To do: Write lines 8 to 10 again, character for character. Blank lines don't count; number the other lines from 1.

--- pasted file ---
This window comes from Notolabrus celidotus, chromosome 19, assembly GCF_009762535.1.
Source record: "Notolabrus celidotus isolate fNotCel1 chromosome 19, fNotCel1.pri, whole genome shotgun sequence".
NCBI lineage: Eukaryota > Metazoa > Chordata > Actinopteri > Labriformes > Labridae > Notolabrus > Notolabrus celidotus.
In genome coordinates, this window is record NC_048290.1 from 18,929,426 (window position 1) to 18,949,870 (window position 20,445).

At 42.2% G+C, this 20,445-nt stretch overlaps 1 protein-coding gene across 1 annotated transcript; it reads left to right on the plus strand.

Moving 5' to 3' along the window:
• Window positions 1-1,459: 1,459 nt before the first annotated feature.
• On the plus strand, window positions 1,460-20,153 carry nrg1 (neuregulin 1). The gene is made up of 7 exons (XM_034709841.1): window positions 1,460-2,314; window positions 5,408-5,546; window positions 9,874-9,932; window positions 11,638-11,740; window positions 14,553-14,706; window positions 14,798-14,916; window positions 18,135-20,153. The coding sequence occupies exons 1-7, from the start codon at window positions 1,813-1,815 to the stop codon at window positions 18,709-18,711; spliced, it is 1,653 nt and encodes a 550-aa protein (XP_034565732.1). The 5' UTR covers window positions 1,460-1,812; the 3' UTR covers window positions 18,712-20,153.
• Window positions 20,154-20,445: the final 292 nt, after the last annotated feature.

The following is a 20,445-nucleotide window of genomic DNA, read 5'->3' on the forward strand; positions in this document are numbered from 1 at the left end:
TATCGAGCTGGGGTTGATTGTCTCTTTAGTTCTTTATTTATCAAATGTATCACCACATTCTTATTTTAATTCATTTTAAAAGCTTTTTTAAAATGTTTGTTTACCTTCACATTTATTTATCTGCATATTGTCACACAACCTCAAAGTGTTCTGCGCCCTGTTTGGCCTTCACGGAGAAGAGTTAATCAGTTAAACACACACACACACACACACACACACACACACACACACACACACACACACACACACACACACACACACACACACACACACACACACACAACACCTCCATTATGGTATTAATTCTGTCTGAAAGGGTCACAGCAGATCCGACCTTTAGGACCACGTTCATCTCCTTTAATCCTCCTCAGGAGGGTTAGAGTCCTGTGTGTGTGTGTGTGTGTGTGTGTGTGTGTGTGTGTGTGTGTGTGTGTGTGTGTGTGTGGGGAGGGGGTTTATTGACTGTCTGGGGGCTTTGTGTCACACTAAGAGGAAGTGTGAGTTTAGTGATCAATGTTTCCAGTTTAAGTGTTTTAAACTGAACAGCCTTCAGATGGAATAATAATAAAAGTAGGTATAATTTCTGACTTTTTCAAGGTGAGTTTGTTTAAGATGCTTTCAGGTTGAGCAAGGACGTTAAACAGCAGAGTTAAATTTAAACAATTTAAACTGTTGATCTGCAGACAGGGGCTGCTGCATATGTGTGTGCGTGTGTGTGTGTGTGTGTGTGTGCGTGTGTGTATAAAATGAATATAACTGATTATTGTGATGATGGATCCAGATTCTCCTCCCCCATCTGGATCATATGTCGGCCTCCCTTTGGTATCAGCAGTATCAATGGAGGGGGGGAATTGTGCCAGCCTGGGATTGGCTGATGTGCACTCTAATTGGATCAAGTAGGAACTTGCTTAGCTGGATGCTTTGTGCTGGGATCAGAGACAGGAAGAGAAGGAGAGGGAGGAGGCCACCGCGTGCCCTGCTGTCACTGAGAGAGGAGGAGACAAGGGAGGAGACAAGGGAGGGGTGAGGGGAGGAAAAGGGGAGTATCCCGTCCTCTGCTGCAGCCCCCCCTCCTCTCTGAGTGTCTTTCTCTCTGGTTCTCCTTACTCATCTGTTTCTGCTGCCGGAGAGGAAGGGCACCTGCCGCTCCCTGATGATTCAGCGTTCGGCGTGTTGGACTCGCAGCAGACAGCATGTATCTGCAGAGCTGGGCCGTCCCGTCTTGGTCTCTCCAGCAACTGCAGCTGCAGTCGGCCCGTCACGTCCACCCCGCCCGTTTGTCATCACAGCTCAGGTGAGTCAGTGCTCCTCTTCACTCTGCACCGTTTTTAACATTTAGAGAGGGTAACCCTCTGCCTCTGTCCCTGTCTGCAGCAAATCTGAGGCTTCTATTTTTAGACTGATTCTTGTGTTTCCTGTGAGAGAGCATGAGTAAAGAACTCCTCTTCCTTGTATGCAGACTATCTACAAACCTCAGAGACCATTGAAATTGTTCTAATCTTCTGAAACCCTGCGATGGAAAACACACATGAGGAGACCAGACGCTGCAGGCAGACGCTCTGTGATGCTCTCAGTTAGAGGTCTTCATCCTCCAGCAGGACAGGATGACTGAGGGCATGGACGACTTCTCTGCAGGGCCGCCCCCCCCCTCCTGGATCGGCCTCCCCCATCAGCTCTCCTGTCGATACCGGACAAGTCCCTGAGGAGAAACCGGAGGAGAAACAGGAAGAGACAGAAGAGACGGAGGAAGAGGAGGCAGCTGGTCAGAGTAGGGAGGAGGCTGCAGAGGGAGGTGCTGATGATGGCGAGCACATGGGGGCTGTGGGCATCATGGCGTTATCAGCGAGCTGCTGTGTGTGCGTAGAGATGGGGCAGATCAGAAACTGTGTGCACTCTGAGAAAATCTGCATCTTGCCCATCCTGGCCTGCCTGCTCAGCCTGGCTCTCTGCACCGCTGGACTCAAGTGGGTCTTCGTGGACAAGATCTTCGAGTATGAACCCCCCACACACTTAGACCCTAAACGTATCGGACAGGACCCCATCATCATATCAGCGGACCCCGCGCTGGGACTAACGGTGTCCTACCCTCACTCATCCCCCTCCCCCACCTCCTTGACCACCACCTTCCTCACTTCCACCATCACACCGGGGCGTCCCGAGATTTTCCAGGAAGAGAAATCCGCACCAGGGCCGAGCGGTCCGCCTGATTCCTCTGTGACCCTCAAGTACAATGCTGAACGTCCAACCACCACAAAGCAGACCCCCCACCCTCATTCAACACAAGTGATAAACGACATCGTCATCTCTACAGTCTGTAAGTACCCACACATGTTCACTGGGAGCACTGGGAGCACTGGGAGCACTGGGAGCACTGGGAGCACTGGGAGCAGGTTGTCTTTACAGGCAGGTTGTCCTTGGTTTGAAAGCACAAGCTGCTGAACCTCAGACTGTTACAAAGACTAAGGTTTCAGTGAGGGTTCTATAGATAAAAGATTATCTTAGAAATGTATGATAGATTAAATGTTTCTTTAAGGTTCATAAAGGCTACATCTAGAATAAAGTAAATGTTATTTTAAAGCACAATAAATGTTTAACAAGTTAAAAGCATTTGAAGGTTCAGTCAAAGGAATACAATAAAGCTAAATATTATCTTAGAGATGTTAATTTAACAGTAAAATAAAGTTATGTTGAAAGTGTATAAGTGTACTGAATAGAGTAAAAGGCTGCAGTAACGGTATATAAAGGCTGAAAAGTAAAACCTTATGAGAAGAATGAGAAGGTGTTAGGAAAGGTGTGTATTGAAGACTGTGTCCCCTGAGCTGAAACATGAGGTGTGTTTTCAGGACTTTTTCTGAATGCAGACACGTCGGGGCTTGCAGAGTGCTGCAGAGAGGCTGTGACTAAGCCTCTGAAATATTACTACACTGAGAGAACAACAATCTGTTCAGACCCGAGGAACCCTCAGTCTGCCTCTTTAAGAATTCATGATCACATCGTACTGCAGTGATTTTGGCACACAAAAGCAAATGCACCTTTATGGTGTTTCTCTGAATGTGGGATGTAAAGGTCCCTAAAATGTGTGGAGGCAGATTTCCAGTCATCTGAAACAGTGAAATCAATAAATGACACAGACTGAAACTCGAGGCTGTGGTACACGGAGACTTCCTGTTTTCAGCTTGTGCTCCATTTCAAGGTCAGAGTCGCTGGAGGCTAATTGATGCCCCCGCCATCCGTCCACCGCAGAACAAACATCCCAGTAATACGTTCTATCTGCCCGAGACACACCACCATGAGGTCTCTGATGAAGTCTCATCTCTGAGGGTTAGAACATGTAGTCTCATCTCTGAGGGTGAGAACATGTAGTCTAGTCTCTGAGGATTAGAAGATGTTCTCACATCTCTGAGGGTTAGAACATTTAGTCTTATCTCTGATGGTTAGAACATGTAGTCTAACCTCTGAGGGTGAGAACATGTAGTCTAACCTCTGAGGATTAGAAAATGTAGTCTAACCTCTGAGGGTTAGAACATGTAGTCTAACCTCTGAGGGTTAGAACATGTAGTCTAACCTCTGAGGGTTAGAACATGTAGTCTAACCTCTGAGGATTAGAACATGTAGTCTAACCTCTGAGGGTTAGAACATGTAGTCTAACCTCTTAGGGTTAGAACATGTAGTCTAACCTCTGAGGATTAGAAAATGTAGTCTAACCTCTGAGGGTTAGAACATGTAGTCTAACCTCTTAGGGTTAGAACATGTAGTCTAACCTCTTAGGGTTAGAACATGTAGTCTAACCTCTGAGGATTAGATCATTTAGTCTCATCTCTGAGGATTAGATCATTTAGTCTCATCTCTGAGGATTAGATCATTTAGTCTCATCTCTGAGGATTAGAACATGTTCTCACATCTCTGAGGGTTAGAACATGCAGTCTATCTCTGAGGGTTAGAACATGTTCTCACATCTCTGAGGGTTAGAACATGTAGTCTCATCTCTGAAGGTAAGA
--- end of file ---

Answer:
• On the plus strand, window positions 1,460-20,153 carry nrg1 (neuregulin 1). The gene is made up of 7 exons (XM_034709841.1): window positions 1,460-2,314; window positions 5,408-5,546; window positions 9,874-9,932; window positions 11,638-11,740; window positions 14,553-14,706; window positions 14,798-14,916; window positions 18,135-20,153. The coding sequence occupies exons 1-7, from the start codon at window positions 1,813-1,815 to the stop codon at window positions 18,709-18,711; spliced, it is 1,653 nt and encodes a 550-aa protein (XP_034565732.1). The 5' UTR covers window positions 1,460-1,812; the 3' UTR covers window positions 18,712-20,153.
• Window positions 20,154-20,445: the final 292 nt, after the last annotated feature.

The following is a 20,445-nucleotide window of genomic DNA, read 5'->3' on the forward strand; positions in this document are numbered from 1 at the left end: